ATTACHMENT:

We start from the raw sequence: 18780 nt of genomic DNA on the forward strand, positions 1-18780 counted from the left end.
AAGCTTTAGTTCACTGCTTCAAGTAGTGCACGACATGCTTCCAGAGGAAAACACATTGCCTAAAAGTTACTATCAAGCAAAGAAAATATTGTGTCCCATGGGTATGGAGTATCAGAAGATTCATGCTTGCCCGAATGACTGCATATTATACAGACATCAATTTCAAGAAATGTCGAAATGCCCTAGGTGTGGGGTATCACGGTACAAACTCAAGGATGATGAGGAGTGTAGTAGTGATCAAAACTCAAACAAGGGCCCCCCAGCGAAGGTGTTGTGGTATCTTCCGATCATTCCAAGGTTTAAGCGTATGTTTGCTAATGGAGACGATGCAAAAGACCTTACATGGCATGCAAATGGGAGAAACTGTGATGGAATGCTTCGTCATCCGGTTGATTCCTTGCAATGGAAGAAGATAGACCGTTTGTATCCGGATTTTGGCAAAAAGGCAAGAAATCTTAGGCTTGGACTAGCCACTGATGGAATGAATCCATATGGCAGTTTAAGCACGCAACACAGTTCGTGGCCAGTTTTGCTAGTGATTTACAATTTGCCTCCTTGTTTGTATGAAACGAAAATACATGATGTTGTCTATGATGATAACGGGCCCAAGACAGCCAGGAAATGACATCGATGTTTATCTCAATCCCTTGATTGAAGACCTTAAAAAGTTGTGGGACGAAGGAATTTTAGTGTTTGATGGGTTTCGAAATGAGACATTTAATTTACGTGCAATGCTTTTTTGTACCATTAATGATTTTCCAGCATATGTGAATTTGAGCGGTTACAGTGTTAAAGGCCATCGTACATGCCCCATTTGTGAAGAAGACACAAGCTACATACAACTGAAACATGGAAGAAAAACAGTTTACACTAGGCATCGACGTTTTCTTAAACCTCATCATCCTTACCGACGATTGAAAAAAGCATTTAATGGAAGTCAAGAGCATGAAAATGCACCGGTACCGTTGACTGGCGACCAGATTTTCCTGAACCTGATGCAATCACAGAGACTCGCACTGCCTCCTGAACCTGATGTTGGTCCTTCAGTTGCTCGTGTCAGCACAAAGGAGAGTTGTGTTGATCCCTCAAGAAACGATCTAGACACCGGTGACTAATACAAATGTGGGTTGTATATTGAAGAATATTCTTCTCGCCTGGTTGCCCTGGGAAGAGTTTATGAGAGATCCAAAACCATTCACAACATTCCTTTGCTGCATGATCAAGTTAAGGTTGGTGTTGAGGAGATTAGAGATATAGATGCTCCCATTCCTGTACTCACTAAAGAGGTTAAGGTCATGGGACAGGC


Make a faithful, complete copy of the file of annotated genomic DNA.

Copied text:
We start from the raw sequence: 18780 nt of genomic DNA on the forward strand, positions 1-18780 counted from the left end.
AAGCTTTAGTTCACTGCTTCAAGTAGTGCACGACATGCTTCCAGAGGAAAACACATTGCCTAAAAGTTACTATCAAGCAAAGAAAATATTGTGTCCCATGGGTATGGAGTATCAGAAGATTCATGCTTGCCCGAATGACTGCATATTATACAGACATCAATTTCAAGAAATGTCGAAATGCCCTAGGTGTGGGGTATCACGGTACAAACTCAAGGATGATGAGGAGTGTAGTAGTGATCAAAACTCAAACAAGGGCCCCCCAGCGAAGGTGTTGTGGTATCTTCCGATCATTCCAAGGTTTAAGCGTATGTTTGCTAATGGAGACGATGCAAAAGACCTTACATGGCATGCAAATGGGAGAAACTGTGATGGAATGCTTCGTCATCCGGTTGATTCCTTGCAATGGAAGAAGATAGACCGTTTGTATCCGGATTTTGGCAAAAAGGCAAGAAATCTTAGGCTTGGACTAGCCACTGATGGAATGAATCCATATGGCAGTTTAAGCACGCAACACAGTTCGTGGCCAGTTTTGCTAGTGATTTACAATTTGCCTCCTTGTTTGTATGAAACGAAAATACATGATGTTGTCTATGATGATAACGGGCCCAAGACAGCCAGGAAATGACATCGATGTTTATCTCAATCCCTTGATTGAAGACCTTAAAAAGTTGTGGGACGAAGGAATTTTAGTGTTTGATGGGTTTCGAAATGAGACATTTAATTTACGTGCAATGCTTTTTTGTACCATTAATGATTTTCCAGCATATGTGAATTTGAGCGGTTACAGTGTTAAAGGCCATCGTACATGCCCCATTTGTGAAGAAGACACAAGCTACATACAACTGAAACATGGAAGAAAAACAGTTTACACTAGGCATCGACGTTTTCTTAAACCTCATCATCCTTACCGACGATTGAAAAAAGCATTTAATGGAAGTCAAGAGCATGAAAATGCACCGGTACCGTTGACTGGCGACCAGATTTTCCTGAACCTGATGCAATCACAGAGACTCGCACTGCCTCCTGAACCTGATGTTGGTCCTTCAGTTGCTCGTGTCAGCACAAAGGAGAGTTGTGTTGATCCCTCAAGAAACGATCTAGACACCGGTGACTAATACAAATGTGGGTTGTATATTGAAGAATATTCTTCTCGCCTGGTTGCCCTGGGAAGAGTTTATGAGAGATCCAAAACCATTCACAACATTCCTTTGCTGCATGATCAAGTTAAGGTTGGTGTTGAGGAGATTAGAGATATAGATGCTCCCATTCCTGTACTCACTAAAGAGGTTAAGGTCATGGGACAGGC